It’s been so long…


My Dear Son,

It’s been so long since I’ve last written. I barely have the time or energy these days. Much has been happening Alhamdulilah. You are now one week away from 19 months old. You are growing and learning so much Alhamdulilah.

Since the last time I wrote, you’ve been to Makkah and Madinah and thoroughly enjoyed yourself with all the family (Mom’s side and Dad’s side). You went with your father right to the Prophet’s (SAW) grave, Alhamdulilah. We did not take you on any umrahs this time round though as it was very hot and full. We left you with your grandparents, Alhamdulilah. It was so nice to be able to do that.

A few days after saying goodbye to the family in Makkah, we met up again back home in Cape Town. On the flight to Cape Town you were so good mashaAllah. You were the ultimate social butterfly, walking up and down the aisle,  talking and playing with all the people. They all loved your company! 

On one of our flights to Madinah though, it was the complete opposite! Shoo! What a nightmare that flight was! For all of us! You were shouting uncontrollably! We think you were overstimulated from all the sweets people had given you at the airport… Anyway, you seem to be quite the traveler since then, Alhamdulilah. 🙂

In Cape Town, you were quite the showman! You loved all the attention and people around you. You slept better (next to your Daadi) and you ate better too! Alhamdulilah! You definitely are a social boy.

Your three most used words these days are: more (taught by Papa), hot (taught by Daadi) and water (taught by Phoepoe) :). The word ‘more’ you use correctly most times, but ‘hot’ has become any and everything dangerous or bad, like when you knock your head against the wall. The wall then becomes ‘hot’ (I try to then use the opportunity to teach you the word ‘hard’, to no avail). ‘Water’ has become everything you could possibly drink. 🙂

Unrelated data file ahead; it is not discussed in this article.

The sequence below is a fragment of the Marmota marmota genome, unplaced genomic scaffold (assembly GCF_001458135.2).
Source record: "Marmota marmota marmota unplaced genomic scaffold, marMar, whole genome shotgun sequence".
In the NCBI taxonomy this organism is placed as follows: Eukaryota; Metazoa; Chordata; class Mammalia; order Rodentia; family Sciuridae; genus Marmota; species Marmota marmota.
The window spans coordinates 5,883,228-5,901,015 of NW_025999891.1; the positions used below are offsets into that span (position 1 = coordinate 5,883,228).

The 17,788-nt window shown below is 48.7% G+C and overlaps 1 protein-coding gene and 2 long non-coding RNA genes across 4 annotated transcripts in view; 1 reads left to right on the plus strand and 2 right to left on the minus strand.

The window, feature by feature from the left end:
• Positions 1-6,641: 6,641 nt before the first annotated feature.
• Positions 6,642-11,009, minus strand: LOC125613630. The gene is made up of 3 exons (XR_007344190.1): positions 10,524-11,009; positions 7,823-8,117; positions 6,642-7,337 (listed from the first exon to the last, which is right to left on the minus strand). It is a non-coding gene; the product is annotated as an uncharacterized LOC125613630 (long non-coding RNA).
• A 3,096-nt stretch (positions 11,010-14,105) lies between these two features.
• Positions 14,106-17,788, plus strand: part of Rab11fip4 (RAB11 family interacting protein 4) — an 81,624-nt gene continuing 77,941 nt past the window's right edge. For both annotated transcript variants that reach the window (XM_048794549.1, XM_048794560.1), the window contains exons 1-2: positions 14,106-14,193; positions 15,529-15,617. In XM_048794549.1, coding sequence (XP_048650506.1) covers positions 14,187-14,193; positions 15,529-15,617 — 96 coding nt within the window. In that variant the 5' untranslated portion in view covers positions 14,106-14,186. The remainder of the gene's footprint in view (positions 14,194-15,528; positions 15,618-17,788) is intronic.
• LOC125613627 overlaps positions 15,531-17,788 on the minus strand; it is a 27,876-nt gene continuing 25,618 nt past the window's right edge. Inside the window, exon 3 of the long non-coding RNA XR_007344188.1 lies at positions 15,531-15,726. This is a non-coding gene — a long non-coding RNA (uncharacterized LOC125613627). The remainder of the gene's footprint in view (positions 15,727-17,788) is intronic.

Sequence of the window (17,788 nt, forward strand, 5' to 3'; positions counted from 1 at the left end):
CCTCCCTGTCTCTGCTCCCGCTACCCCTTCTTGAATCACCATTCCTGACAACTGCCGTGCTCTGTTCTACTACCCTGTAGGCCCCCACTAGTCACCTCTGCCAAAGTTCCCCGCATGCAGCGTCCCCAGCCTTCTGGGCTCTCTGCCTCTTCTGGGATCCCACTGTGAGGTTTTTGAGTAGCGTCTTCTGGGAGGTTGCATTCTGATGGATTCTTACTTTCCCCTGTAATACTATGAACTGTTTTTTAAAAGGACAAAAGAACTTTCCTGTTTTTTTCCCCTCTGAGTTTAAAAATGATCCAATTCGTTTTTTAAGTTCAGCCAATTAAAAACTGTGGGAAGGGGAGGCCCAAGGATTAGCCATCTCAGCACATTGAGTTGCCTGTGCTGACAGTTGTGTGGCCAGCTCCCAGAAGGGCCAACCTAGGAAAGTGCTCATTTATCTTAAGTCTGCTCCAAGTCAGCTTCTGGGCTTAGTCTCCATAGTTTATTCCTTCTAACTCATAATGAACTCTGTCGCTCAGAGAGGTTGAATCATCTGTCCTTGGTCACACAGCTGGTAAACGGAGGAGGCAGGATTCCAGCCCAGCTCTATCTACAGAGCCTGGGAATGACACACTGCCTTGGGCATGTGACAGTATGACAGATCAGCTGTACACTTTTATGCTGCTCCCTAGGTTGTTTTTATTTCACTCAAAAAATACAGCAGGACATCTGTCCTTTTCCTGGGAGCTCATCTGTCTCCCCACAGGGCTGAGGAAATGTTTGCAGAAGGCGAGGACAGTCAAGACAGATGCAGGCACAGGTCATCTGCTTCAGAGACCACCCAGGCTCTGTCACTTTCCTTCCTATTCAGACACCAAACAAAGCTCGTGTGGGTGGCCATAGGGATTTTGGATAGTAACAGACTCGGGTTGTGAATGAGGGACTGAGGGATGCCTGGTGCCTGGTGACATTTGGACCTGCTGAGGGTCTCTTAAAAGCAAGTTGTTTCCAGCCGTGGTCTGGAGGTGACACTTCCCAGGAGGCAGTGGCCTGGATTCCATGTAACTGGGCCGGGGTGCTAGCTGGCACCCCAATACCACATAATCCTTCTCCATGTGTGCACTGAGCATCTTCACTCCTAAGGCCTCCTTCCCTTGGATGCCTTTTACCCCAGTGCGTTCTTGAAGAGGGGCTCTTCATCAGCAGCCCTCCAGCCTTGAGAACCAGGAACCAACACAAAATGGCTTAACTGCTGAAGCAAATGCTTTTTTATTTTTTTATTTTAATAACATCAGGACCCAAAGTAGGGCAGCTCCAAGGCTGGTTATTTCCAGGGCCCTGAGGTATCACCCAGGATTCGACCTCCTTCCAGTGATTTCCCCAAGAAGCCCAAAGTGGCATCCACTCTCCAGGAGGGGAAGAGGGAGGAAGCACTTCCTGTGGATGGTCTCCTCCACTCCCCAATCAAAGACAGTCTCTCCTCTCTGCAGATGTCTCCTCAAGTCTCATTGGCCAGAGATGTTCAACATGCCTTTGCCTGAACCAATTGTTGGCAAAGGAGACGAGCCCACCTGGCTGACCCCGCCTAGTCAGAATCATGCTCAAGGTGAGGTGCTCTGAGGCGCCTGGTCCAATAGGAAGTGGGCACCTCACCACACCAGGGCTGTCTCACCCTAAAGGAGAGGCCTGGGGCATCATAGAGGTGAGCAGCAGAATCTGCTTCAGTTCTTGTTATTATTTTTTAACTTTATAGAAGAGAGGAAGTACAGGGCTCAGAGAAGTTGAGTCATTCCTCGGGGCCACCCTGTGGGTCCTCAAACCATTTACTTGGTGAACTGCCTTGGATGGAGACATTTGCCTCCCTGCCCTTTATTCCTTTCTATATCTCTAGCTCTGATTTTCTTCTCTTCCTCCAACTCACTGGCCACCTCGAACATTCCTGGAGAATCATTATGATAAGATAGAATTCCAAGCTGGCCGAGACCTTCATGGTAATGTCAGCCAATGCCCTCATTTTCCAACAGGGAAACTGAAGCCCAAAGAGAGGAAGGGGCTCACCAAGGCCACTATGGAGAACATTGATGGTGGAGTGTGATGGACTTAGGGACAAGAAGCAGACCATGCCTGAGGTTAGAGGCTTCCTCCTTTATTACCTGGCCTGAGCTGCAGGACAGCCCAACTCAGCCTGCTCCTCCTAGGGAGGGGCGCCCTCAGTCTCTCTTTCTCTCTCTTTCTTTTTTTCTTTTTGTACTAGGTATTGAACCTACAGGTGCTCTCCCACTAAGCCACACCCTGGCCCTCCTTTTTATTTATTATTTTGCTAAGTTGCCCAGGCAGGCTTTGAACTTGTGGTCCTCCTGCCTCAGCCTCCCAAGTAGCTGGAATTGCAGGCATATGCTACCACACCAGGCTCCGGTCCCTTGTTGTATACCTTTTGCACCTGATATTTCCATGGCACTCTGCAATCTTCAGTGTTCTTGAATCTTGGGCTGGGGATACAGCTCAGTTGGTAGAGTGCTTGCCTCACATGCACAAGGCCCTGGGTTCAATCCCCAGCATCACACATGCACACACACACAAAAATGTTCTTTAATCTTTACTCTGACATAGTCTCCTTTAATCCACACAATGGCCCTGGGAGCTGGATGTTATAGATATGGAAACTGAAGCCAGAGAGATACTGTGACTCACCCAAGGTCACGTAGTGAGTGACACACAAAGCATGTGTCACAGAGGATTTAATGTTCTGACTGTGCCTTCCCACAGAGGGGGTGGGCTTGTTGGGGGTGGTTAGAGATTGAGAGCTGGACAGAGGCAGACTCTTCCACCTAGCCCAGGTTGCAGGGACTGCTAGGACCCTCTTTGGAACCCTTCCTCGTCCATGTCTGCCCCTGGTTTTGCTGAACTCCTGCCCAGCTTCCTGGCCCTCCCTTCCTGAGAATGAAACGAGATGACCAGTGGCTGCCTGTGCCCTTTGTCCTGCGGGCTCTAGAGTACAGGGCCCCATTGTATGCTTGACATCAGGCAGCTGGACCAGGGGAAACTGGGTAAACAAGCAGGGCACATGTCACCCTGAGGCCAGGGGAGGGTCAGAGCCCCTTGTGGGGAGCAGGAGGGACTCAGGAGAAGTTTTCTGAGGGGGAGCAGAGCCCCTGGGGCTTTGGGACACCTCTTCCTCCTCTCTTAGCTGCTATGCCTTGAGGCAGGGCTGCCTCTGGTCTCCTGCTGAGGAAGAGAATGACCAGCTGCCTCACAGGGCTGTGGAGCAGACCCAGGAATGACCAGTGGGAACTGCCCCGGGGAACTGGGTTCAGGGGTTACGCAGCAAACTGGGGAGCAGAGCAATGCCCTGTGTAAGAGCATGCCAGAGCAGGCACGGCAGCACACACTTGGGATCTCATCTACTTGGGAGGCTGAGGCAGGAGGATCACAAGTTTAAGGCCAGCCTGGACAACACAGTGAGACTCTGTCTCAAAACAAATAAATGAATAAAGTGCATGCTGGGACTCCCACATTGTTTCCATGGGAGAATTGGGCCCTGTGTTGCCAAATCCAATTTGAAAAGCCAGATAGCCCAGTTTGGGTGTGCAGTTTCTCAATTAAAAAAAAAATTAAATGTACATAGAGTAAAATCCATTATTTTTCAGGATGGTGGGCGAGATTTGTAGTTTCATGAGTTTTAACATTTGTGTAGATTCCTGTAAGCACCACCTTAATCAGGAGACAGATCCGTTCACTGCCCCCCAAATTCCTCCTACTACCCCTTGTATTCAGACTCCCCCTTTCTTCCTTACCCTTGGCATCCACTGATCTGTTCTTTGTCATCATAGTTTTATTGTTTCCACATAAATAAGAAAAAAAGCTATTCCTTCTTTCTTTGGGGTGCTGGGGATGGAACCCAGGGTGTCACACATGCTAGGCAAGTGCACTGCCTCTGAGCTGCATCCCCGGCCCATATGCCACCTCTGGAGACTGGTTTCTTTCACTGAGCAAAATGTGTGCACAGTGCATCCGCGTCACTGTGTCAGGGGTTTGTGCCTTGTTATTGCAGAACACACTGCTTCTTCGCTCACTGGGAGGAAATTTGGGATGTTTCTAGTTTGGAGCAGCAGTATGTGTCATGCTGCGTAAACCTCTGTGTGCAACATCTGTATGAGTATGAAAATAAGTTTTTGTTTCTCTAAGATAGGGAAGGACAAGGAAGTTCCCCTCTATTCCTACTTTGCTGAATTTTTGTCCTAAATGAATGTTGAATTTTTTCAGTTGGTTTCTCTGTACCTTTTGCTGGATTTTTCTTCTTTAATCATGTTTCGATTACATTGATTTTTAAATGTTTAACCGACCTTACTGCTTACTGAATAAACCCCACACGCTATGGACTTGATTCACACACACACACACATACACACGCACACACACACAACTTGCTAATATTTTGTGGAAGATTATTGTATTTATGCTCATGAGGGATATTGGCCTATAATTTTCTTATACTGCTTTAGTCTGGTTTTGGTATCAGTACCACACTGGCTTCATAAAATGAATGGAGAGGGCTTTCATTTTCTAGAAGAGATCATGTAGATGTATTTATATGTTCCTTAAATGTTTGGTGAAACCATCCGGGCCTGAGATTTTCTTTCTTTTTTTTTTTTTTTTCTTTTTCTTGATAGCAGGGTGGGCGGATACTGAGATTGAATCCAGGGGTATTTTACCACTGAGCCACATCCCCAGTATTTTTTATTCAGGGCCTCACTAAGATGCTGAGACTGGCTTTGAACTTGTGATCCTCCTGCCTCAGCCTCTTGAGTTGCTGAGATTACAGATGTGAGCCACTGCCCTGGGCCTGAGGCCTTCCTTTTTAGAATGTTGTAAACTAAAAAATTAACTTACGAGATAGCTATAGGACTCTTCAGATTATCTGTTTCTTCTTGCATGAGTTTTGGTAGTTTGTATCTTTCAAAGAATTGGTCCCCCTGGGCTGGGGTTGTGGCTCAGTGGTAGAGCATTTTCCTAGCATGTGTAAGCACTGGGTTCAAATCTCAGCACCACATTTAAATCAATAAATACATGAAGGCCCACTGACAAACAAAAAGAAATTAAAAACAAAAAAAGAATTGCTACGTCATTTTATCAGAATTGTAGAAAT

The most recent big recording I have to make is your weaning off the breasts, Alhamdulilah. It didn’t take long. On the morning of 23 August, after breastfeeding you for a long time and still not getting you to sleep, I was exhausted and told your Daddy, today is the day. Your Daddy then tried to put you to sleep, to no avail. You knew what you wanted. You knew we were not giving it to you. You understood well what was happening. I also told you at one stage, “No more milk” and pointed to the breasts. So, the screaming, shouting, kicking and throwing things started and went on whole day basically. The next day wasn’t that bad, you just kept pulling at my tops, trying to get to what you wanted. Now and again you would vent out again. Nap times were the worst. You were only allowed one feeding a day, it was just before bed. I would breastfeed you to sleep. And that was it. Even if you woke in the night, which you still do, you just got cow’s milk from your sippy cup (now just water). After four days of just one night feeding every night, I replaced that with milk, sometimes Pediasure. You were absolutely fine. I think at this point you were  over the whole milk deal. 🙂 Three days and nights went by with absolutely no milk and I thought this must be it. And it was! Alhamdulilah. Took you about four days (and a lot of dua!) to say bye-bye to about one and a half years of attachment. Alhamdulilah! 🙂

Now, the next challenge awaits us as you take off your pants, stick your hands in your nappy, pull at your nappy, take off your nappy… Aaaaah! Drives me crazy! Your Dad has started putting you on the toilet once every night just before your bath.